During the US salvage job on AIG, Barclays received about £6bn, or the equivalent of the whole of the British bank’s profits for the previous year. (We wouldn’t know this at all if AIG hadn’t been forced by Congressional pressure to identify the banks to which it had paid bail-out money from its £106bn US taxpayer-supplied fund.)
On the whole question of bailouts and using taxpayers’ money, in fact, Mr Diamond is singing a different tune these days. Back in Spetember 2007, he urged the Bank of England to intervene in the money markets, telling the Daily Telegraph that short-term liquidity in the money markets remained the biggest problem for the global financial system and said it was “down to central banks to restore stability”. Not, mind you, down to the banks whose distrust of each other had caused the liquidity constipation in the first place. ‘Central Bank’ is merely another way of saying ‘Exchequer’, which in turn means ‘us’…the sluch-fund of first resort, the taxpayer.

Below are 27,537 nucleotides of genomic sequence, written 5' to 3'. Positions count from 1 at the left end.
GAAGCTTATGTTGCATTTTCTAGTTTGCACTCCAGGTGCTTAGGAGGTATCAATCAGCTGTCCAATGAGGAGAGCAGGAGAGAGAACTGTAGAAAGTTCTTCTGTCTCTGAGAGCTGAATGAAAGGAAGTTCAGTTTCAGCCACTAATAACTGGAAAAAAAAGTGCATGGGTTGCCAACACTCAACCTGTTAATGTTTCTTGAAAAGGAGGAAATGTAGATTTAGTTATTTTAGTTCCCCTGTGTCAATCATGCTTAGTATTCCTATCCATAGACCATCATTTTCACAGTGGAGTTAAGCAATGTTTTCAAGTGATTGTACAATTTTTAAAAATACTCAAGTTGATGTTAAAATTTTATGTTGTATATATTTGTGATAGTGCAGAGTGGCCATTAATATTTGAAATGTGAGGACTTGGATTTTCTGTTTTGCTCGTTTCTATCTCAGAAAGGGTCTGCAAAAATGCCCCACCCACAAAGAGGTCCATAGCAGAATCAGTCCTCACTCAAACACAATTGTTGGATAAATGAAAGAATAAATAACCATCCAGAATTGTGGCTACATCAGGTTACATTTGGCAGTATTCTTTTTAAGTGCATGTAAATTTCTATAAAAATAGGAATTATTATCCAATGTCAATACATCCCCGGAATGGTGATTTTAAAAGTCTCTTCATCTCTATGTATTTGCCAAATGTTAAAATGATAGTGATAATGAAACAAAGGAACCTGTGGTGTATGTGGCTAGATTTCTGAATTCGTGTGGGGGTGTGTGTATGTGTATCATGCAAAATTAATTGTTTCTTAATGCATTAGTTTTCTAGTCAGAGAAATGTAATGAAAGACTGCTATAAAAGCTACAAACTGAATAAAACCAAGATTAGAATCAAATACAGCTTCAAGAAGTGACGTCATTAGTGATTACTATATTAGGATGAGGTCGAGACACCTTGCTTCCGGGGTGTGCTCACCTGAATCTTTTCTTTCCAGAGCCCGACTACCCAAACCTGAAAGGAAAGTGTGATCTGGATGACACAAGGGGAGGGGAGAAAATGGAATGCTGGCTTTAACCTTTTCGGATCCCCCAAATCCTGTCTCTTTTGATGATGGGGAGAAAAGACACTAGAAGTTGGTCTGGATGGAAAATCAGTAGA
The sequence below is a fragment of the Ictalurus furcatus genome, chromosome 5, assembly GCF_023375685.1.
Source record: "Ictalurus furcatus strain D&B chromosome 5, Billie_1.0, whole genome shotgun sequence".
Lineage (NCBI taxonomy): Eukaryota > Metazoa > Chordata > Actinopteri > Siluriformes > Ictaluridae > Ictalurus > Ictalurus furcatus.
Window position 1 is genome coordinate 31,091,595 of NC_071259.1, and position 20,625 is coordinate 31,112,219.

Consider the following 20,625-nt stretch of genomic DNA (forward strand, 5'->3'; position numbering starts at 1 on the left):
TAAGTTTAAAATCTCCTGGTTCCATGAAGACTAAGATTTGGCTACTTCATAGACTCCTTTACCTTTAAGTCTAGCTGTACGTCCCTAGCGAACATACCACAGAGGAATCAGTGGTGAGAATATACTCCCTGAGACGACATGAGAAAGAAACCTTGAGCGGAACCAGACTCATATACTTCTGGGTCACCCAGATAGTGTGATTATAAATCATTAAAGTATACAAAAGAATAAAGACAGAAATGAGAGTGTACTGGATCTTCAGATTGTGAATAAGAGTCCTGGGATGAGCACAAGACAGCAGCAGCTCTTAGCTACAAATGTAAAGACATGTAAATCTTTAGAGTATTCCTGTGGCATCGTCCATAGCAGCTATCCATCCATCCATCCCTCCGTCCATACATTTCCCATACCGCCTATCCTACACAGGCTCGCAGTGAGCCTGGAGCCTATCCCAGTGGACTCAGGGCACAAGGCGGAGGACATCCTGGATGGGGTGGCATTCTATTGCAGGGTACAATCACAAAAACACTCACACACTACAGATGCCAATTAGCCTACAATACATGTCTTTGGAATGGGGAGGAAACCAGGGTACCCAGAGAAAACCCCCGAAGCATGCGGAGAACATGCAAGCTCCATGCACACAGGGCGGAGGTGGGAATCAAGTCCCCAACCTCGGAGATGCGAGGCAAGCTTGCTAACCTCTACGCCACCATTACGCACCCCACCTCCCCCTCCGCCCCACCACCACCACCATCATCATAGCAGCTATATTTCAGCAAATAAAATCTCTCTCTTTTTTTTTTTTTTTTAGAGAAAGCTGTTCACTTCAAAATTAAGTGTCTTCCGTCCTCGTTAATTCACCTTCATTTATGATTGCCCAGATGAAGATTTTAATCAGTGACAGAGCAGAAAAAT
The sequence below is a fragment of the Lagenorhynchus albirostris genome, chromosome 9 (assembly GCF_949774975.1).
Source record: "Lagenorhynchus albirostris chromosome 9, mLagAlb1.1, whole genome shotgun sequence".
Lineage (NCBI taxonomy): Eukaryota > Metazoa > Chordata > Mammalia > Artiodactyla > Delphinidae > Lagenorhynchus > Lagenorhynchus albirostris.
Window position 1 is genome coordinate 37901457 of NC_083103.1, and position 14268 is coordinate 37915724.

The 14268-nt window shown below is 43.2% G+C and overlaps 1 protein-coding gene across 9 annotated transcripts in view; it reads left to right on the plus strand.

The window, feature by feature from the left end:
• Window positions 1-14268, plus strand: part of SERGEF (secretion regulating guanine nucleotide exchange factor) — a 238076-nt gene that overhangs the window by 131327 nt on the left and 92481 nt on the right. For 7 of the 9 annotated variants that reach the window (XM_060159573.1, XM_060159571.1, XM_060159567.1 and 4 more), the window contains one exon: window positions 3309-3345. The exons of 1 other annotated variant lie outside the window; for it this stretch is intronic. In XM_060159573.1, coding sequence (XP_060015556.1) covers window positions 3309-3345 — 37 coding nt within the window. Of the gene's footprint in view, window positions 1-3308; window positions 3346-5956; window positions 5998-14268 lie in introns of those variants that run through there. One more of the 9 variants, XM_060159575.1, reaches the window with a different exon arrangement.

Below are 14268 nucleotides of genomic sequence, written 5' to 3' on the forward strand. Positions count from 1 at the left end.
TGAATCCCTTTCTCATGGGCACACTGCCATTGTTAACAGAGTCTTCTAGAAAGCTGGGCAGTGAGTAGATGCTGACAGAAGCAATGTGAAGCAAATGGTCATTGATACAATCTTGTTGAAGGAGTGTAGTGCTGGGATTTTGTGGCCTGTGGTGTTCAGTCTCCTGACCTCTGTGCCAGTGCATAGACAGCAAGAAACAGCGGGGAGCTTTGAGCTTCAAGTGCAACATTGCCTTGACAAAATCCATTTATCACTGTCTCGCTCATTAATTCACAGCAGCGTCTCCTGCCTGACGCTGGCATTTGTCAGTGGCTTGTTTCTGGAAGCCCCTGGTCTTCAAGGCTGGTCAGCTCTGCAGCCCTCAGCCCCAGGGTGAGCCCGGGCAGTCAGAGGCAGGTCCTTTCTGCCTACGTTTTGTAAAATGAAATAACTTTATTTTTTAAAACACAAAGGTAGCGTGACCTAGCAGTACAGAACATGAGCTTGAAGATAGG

Is he a man you could trust in business?
But if Bob Diamond’s memory isn’t always accurate in his media utterances, his modus operandi in business sometimes give people the odd doubt here and there.
He spent a fair amount of last summer in Manhattan, answering charges brought by Lehman that he had duped the firm during his acquisition of it. Although acquiring the investment division for a knockdown $1.7 billion, Lehman sued demanding $11 billion more.
The full Court Case proceedings can be viewed for anyone interested in the minutiae; but the following is a telling excerpt from the charges:
‘…. it appears that assumed liabilities were significantly overstated or inaccurate and, further, that Barclays may not have actually paid these obligations.’